Which type of home loan is best for your new home?

With 30-year fixed-rate mortgage rates hovering at around 4.75 percent, most home buyers won't think twice about booking a conventional plain-old-vanilla home loan and calling it good. But if you were savvy enough to avoid the inflated real estate prices of years past, then you're probably smart enough to know that you need to explore all of your financing options in order to get the right mortgage with the best home loan rate and terms possible.

Look beyond mortgage rates when comparing conventional home loans

Although the interest rate on your loan is a primary factor in determining your monthly payment, the loan term is equally important. Conventional fixed-rate mortgages are available with a 15-year or a 30-year term, and 15-year loans usually offer a loan rate that is about a half a percent lower than a 30-year loan. Both the lower interest rate and the shorter loan term mean that you will pay less interest on the loan overall, but you will have substantially higher monthly payments. You can compare your monthly payments for a loan that has a 15-year term against a loan with a 30-year term using this simple loan calculator.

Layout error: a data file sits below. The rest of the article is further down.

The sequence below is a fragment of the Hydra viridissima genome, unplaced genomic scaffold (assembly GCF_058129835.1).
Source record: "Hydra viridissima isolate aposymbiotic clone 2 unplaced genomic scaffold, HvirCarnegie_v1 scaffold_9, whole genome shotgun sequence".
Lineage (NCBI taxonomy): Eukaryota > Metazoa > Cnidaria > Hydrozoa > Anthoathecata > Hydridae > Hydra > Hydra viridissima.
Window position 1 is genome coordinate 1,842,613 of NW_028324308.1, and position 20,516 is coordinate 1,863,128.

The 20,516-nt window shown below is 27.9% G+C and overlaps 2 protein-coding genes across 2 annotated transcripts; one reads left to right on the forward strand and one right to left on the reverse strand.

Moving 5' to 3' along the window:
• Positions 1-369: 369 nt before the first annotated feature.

Adjustable rate mortgages (ARMs) offer low rates

If you don't plan on staying in your home for the long haul, or if you'll be refinancing your home in a couple of years, then an adjustable rate mortgage (ARM) may be a good option for you. For example, there are ARMs available today that have a fixed rate of 3.75 percent for 7 years, which is about 1 percent lower than the going fixed-rate conventional loan. Of course if you don't pay off your mortgage or refinance your home within the 7-year fixed-rate period, then you will have to deal with a new, adjusted rate, which can mean monthly payments that are more expensive when your new rate is higher than the original rate.

Your mortgage calculations need to include the upfront expenses of a loan

When comparing your financing options, you need to weigh all the costs associated with each potential loan. These expenses include such items as loan origination fees, appraisal fees, mortgage insurance and other loan closing costs. When financed over the life of a loan, these expenses affect the interest rate that you are actually paying on your mortgage, which is called the annual percentage rate (APR). If you want to do an apples-to-apples comparison of two loans, then you can use this online mortgage calculator to determine the APR of each loan being compared.

Once you have explored all your financing options and researched the available loan products, then you will know which home loan is right for you.

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